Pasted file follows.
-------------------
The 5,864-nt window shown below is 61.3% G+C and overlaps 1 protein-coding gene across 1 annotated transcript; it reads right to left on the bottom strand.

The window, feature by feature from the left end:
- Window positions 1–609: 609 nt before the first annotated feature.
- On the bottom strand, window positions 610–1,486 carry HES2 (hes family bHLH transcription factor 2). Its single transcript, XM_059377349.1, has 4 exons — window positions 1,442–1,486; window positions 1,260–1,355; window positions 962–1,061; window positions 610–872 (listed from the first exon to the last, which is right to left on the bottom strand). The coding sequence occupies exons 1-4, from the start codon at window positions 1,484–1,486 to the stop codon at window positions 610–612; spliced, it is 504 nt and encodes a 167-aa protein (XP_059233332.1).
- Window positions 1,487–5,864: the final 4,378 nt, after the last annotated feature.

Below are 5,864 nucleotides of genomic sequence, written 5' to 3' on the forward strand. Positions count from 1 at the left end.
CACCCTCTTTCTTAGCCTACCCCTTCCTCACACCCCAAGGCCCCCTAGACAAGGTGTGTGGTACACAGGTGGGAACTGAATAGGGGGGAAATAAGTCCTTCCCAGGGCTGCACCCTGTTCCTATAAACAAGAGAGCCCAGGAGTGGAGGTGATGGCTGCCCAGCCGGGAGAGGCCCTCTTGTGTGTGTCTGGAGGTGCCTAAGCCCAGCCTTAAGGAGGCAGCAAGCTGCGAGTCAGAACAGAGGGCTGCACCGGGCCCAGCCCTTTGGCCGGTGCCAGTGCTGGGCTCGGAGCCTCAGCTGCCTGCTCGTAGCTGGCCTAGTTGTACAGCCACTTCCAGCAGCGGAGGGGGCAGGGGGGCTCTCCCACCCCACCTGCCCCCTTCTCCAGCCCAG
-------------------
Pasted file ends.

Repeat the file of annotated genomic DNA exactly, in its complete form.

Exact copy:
The 5,864-nt window shown below is 61.3% G+C and overlaps 1 protein-coding gene across 1 annotated transcript; it reads right to left on the bottom strand.

The window, feature by feature from the left end:
- Window positions 1–609: 609 nt before the first annotated feature.
- On the bottom strand, window positions 610–1,486 carry HES2 (hes family bHLH transcription factor 2). Its single transcript, XM_059377349.1, has 4 exons — window positions 1,442–1,486; window positions 1,260–1,355; window positions 962–1,061; window positions 610–872 (listed from the first exon to the last, which is right to left on the bottom strand). The coding sequence occupies exons 1-4, from the start codon at window positions 1,484–1,486 to the stop codon at window positions 610–612; spliced, it is 504 nt and encodes a 167-aa protein (XP_059233332.1).
- Window positions 1,487–5,864: the final 4,378 nt, after the last annotated feature.

Below are 5,864 nucleotides of genomic sequence, written 5' to 3' on the forward strand. Positions count from 1 at the left end.
CACCCTCTTTCTTAGCCTACCCCTTCCTCACACCCCAAGGCCCCCTAGACAAGGTGTGTGGTACACAGGTGGGAACTGAATAGGGGGGAAATAAGTCCTTCCCAGGGCTGCACCCTGTTCCTATAAACAAGAGAGCCCAGGAGTGGAGGTGATGGCTGCCCAGCCGGGAGAGGCCCTCTTGTGTGTGTCTGGAGGTGCCTAAGCCCAGCCTTAAGGAGGCAGCAAGCTGCGAGTCAGAACAGAGGGCTGCACCGGGCCCAGCCCTTTGGCCGGTGCCAGTGCTGGGCTCGGAGCCTCAGCTGCCTGCTCGTAGCTGGCCTAGTTGTACAGCCACTTCCAGCAGCGGAGGGGGCAGGGGGGCTCTCCCACCCCACCTGCCCCCTTCTCCAGCCCAG